“—you like it,” McCaffrey sang.

“What’s that noise?” Martin said.

“I thought you liked my singing?”

Sarge let them banter. It settled them. He led them five hundred meters out to the rally point. They formed into a tight ‘V’ formation, with Sarge at the point. They heeled hard left and arrowed straight for the concentration of Solyan fighters buzzing the Havana’s shield generators. Wolf, Eagle and Tiger flights had launched. Tiger had lost Ferrell to the mines.

“Interlinked targeting. Pick your target and fire at will.” Sarge switched comms to Wolf Flight. “Wolf Leader, Dragon Leader. Flanking cover.”

“Right behind you, Sarge,” Wolf Leader said.

Targeting and threat indicators lit Sarge’s hudar up like a Christmas tree. He was probably the only one on the Havana that knew what a Christmas tree looked like. Most of the pilots had been born and raised on the **warship. Sarge had been planetside before the Migration and had decorated several wooden Christmas trees at year’s end. He selected a free target and switched to missiles. Targeting said two seconds. Sarge fired after one. He selected another and fired again. And again. He had one missile left. He switched to arc-guns. The rest of Dragon Flight followed his lead: three of them fired three missiles, each one at an individual target. Martin, as usual, fired two. He liked to play it safe. Threat display showed fourteen fire-and-forget Sliver missiles homing on fourteen Solyan fighters.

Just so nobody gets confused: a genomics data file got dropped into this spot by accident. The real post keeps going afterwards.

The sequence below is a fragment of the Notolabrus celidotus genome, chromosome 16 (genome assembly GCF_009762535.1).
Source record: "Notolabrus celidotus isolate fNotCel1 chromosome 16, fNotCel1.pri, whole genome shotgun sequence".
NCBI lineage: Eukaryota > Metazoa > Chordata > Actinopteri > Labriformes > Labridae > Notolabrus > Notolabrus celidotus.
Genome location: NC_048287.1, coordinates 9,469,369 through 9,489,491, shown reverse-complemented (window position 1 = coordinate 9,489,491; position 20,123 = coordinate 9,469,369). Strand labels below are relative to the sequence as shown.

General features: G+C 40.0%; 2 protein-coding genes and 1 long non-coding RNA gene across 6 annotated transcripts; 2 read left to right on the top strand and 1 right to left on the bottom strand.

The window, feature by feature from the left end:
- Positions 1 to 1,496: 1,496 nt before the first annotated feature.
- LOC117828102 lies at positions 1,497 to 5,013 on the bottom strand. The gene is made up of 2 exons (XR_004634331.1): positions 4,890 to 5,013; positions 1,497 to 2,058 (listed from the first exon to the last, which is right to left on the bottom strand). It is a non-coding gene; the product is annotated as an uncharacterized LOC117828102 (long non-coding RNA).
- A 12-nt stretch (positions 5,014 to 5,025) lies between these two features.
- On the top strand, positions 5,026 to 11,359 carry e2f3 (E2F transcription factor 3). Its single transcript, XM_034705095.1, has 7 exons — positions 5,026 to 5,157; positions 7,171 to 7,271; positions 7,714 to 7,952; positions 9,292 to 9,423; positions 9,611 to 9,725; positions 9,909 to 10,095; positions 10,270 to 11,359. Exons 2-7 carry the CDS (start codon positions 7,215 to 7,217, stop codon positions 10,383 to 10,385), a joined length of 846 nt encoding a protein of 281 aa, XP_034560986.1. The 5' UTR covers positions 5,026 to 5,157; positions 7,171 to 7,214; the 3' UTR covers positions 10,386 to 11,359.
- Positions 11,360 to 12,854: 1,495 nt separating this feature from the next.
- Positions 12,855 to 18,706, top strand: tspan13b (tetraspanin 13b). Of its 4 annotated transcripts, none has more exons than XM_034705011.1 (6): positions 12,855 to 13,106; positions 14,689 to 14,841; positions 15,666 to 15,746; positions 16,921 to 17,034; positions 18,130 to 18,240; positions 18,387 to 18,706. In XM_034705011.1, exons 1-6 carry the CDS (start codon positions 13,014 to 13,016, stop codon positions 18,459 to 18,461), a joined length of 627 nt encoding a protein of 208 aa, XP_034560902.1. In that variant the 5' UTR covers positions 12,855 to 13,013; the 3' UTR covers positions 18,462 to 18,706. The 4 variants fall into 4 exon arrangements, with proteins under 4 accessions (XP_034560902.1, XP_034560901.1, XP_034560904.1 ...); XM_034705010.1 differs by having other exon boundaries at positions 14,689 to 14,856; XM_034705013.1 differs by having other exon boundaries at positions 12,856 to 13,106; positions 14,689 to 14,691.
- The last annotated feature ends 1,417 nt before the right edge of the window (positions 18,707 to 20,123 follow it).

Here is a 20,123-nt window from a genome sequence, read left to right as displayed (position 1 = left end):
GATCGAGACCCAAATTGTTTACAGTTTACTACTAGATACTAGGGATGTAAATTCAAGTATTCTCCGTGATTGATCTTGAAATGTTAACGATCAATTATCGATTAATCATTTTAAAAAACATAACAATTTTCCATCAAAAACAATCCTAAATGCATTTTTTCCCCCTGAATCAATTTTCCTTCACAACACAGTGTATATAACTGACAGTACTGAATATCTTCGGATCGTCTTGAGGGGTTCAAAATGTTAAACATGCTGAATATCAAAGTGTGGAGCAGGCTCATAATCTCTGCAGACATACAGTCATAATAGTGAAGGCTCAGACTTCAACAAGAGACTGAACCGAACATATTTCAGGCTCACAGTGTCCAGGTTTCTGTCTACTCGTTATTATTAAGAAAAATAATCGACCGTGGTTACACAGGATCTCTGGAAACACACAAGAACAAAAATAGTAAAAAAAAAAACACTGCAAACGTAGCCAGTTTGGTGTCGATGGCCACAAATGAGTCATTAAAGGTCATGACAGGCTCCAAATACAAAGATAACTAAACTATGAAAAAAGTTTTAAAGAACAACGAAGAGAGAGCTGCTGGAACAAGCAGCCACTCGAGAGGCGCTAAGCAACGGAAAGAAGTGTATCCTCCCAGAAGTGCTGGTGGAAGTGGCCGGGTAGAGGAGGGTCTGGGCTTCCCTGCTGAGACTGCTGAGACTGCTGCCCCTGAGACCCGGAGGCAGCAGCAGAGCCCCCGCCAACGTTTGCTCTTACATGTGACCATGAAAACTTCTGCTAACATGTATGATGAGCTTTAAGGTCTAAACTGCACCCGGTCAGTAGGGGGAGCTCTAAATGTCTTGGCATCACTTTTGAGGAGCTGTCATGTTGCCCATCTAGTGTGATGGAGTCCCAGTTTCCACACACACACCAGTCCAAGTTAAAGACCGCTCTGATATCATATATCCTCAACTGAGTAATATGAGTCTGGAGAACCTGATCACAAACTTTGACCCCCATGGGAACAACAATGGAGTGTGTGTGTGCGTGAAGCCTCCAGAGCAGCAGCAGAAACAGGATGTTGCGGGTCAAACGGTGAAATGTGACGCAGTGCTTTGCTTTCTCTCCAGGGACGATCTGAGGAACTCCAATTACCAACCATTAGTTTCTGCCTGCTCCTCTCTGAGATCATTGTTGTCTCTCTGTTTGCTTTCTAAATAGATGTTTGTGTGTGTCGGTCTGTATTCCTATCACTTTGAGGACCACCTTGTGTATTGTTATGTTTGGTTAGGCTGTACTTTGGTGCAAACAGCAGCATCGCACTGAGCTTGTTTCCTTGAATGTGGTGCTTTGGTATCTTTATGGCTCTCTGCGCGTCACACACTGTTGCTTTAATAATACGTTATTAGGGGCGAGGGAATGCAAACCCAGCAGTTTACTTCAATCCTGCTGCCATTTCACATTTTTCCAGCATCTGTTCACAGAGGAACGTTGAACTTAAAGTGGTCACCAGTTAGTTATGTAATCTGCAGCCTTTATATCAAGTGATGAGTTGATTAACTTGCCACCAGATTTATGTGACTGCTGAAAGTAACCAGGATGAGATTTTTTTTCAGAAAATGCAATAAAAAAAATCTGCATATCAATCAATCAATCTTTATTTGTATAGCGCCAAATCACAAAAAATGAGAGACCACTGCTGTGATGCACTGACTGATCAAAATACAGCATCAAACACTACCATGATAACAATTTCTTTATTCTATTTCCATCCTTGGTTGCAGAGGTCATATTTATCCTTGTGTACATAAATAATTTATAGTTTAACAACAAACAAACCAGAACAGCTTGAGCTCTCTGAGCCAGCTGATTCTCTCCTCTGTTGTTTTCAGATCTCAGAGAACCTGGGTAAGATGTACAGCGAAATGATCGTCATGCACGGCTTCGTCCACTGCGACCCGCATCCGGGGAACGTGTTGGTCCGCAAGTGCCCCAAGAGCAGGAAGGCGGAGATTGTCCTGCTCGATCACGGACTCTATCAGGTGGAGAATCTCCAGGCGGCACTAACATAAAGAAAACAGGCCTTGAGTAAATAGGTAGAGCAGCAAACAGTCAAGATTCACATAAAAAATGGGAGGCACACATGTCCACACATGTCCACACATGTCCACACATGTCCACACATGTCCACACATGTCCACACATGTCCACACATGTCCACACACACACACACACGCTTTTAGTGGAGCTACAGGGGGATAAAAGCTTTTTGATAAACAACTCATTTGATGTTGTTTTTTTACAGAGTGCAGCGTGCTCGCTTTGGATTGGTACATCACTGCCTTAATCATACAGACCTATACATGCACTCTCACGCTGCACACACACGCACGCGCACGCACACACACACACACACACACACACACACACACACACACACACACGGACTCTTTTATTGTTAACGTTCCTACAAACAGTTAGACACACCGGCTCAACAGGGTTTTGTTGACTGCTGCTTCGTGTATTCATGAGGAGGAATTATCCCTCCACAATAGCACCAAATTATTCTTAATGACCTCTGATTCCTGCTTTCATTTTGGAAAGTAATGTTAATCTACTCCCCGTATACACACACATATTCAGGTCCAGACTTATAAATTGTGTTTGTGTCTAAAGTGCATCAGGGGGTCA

On Sarge’s port side, Tiger Flight loosed three salvos of Slivers each. Without Ferrell, they fired twelve. Eagle Flight covered Tiger’s flank just as the Wolves covered the Dragons. All by the tactical book. All perfectly executed. Every pilot had line-of-sight on the enemy. Sarge felt a surge of pride.

Twenty Solyan fighters broke from the shield generator attack and drove, in a chaotic formation, straight toward the defenders.

Sarge switched to the common band. “Arc curtain, fire!” Each boat held three arc-gun mounts. Three arcs per mount per second flew out towards the incoming enemy.

The Solyans flew straight towards the defenders and took no evasive action. Seven of them that were targeted by Sliver missiles vaporised in flashes of greens, yellows and blues. The rest flew into the wall of defensive fire. The Solyan’s shields flashed hot as they tried to dissipate the energy, but soon became overwhelmed and failed. The approaching Solyan fighters exploded one-by-one in neon pink blossoms of destruction. Sarge’s instruments reported his forward shields had sustained two hits but had reacted appropriately and had now re-achieved equilibrium. Eight Solyan craft that had been engaged in the attack on the Havana’s shield generators died as Sliver missiles punched through their hulls and exploded. Debris spun out in all directions, trailing sparks and expelling gasses. Searing blinks of explosive energy filled Sarge’s hudar.

The eleven remaining Sliver missiles failed to find their targets.

Sarge tutted. Not bad. Could have been worse.

The defenders closed the distance to the main swarm of attackers. Sarge spoke again into the common band: “Dogfight split. Now. Now. Now.”

The four Flights that had laid down their barrage of arcs in tight formation now split into nineteen individual targets. Each continued to blaze arcs as they came.

The Havana’s defence batteries had inflicted nine Solyan casualties. They ceased their firing as Sarge and the Flights plunged into the melee.